Ellie Burton’s summer job might be described as “dental detective.”

Using 3-D images of bones, she and teammates Kevin Kuo and GiSeok Choi are teaching a computer to calculate similarities between the fine bumps, grooves and ridges on teeth from dozens of lemurs, chimps and other animals.

They were among more than 50 students — majoring in everything from political science to engineering — who gathered on the third floor of Gross Hall this week for a lunch to share status updates on some unusual summer jobs.

The budding data scientists included 40 students selected for a summer research program at Duke called Data+. For ten weeks from mid-May to late July, students work in small teams on projects using real-world data.

Another group of students is working as high-tech weather forecasters.

Using a method called “topological data analysis,” Joy Patel and Hans Riess are trying to predict the trajectory and intensity of tropical cyclones based on data from Hurricane Isabel, a deadly hurricane that struck the eastern U.S. in 2003.

The student teams are finding that extracting useful information from noisy and complex data is no simple feat.

Some of the datasets are so large and sprawling that just loading them onto their computers is a challenge.

“Each of our hurricane datasets is a whopping five gigabytes,” said Patel, pointing to an ominous cloud of points representing things like wind speed and pressure.

They encounter other challenges along the way, such as how to deal with missing data.

Andy Cooper, Haoyang Gu and Yijun Li are analyzing data from Duke’s massive open online courses (MOOCs), not-for-credit courses available for free on the Internet.

Duke has offered dozens of MOOCs since launching the online education initiative in 2012. But when the students started sifting through the data there was just one problem: “A lot of people drop out,” Li said. “They log on and never do anything again.”

Some of the datasets also contain sensitive information, such as salaries or student grades. These require the students to apply special privacy or security measures to their code, or to use a special data repository called the SSRI Protected Research Data Network (PRDN).

Lucy Lu and Luke Raskopf are working on a project to gauge the success of job development programs in North Carolina.

One of the things they want to know is whether counties that receive financial incentives to help businesses relocate or expand in their area experience bigger wage boosts than those that don’t.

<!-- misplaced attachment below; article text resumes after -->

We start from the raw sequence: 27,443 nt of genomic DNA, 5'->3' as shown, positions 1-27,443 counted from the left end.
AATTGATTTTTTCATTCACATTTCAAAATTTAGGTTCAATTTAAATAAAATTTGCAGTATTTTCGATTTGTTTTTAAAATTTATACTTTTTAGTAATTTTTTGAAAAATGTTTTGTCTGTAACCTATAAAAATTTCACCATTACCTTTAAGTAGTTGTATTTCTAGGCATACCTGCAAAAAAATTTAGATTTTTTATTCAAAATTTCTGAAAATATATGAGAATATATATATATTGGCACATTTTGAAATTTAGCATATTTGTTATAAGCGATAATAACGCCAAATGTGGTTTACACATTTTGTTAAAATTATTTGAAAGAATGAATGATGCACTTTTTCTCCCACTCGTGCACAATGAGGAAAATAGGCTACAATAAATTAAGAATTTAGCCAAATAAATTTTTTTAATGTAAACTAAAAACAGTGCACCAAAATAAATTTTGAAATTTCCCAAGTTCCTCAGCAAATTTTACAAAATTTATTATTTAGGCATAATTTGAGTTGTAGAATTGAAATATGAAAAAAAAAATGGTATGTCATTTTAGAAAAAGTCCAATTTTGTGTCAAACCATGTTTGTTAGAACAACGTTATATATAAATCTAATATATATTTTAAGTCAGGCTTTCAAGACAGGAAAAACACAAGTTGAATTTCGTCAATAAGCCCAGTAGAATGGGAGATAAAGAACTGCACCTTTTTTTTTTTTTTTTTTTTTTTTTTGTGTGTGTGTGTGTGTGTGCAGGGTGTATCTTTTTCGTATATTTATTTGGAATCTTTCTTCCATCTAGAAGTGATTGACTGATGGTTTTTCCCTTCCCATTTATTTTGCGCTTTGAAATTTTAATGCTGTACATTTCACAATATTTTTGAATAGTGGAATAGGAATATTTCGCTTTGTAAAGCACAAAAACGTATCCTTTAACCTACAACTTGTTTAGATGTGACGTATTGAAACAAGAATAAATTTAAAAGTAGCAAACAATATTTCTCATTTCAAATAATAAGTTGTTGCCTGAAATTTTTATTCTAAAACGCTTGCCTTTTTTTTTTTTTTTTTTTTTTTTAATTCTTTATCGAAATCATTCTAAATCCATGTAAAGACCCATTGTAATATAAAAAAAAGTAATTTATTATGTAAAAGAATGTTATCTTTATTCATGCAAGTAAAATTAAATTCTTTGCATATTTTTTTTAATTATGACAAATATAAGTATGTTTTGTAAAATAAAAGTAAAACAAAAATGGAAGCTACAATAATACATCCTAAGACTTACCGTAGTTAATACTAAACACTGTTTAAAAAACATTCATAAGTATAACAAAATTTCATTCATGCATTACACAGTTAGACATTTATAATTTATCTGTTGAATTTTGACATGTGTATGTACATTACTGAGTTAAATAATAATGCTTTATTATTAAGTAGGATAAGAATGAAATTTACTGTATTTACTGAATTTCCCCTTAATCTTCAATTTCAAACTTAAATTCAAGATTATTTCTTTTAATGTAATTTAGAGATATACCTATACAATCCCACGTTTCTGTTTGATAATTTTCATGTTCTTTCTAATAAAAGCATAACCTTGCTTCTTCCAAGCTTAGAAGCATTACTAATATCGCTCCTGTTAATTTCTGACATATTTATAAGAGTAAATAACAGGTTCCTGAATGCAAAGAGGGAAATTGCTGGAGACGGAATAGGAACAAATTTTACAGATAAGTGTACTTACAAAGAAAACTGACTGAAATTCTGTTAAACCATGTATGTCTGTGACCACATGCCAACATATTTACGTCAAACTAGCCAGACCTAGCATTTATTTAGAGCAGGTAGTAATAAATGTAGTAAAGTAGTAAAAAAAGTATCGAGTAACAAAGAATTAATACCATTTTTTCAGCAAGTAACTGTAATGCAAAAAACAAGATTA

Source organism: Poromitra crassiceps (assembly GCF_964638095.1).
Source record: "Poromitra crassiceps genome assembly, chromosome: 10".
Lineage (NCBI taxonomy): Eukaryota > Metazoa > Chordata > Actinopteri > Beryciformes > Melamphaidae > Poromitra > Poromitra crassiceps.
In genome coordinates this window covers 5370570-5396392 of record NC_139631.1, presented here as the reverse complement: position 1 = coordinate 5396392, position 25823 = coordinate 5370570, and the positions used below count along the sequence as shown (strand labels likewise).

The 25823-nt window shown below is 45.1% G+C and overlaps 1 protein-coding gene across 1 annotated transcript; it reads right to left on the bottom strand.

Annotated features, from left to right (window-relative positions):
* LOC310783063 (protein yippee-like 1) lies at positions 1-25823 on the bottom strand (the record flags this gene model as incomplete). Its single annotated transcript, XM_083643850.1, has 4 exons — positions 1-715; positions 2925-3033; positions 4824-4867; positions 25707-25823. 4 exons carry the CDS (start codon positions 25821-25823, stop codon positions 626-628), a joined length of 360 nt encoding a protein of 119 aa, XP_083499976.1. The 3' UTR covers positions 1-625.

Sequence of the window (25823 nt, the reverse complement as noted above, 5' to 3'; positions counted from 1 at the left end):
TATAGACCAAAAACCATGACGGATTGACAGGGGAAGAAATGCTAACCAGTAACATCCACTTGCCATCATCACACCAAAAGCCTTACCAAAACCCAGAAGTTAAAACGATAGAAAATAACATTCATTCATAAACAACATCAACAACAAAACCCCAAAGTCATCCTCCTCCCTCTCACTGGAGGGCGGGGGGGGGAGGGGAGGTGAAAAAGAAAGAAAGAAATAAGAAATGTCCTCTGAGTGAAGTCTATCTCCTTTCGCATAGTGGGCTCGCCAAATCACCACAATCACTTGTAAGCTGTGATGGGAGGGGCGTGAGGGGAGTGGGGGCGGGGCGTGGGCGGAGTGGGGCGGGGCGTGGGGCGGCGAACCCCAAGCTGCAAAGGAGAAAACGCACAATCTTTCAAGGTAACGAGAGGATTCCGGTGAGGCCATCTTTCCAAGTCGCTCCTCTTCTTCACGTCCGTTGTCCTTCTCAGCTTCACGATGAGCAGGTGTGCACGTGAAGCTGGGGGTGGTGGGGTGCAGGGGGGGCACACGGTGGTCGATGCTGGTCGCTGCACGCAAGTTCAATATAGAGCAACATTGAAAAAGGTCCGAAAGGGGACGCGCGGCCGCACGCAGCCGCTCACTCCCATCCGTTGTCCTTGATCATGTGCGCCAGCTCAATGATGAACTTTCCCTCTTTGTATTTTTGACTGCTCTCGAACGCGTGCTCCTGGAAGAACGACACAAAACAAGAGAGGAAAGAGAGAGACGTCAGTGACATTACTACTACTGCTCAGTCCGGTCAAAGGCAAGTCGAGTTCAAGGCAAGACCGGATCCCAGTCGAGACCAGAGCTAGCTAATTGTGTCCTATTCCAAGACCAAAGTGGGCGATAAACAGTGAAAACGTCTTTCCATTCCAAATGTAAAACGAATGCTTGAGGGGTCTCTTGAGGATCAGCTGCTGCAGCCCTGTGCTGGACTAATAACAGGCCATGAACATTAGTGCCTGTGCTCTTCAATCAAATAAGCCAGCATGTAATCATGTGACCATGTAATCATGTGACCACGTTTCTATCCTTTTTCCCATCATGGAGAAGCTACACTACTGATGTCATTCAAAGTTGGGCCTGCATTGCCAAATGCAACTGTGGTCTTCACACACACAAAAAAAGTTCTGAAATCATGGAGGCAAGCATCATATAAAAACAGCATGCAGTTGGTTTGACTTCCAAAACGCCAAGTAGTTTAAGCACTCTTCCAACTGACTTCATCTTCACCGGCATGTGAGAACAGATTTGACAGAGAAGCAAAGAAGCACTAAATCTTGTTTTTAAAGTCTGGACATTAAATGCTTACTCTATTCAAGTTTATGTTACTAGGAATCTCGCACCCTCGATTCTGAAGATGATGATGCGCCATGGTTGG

To find out, they’re analyzing data on more than 450 grants awarded between 2002 and 2012 to hundreds of companies, from Time Warner Cable to Ann’s House of Nuts.

Another group of students is analyzing people’s charitable giving behavior.

By looking at past giving history, YunChu Huang, Mike Gao and Army Tunjaicon are developing algorithms similar to those used by Netflix to help donors identify other nonprofits that might interest them (i.e., “If you care about Habitat for Humanity, you might also be interested in supporting Heifer International.”)

One of the cool things about the experience is if the students get stuck, they already know other students using the same programming language who they can turn to for help, said Duke mathematician Paul Bendich, who coordinates the program.

The other students in the 2015 Data+ program are Sachet Bangia, Nicholas Branson, David Clancy, Arjun Devarajan, Christine Delp, Bridget Dou, Spenser Easterbrook, Manchen (Mercy) Fang, Sophie Guo, Tess Harper, Brandon Ho, Alex Hong, Christopher Hong, Ethan Levine, Yanmin (Mike) Ma, Sharrin Manor, Hannah McCracken, Tianyi Mu , Kang Ni, Jeffrey Perkins, Molly Rosenstein, Raghav Saboo, Kelsey Sumner, Annie Tang, Aharon Walker, Kehan Zhang and Wuming Zhang.

Data+ is sponsored by the Information Initiative at Duke, the Social Sciences Research Institute and Bass Connections. Additional funding was provided by the National Science Foundation via a grant to the departments of mathematics and statistical science.

Writing by Robin Smith; video by Christine Delp and Hannah McCracken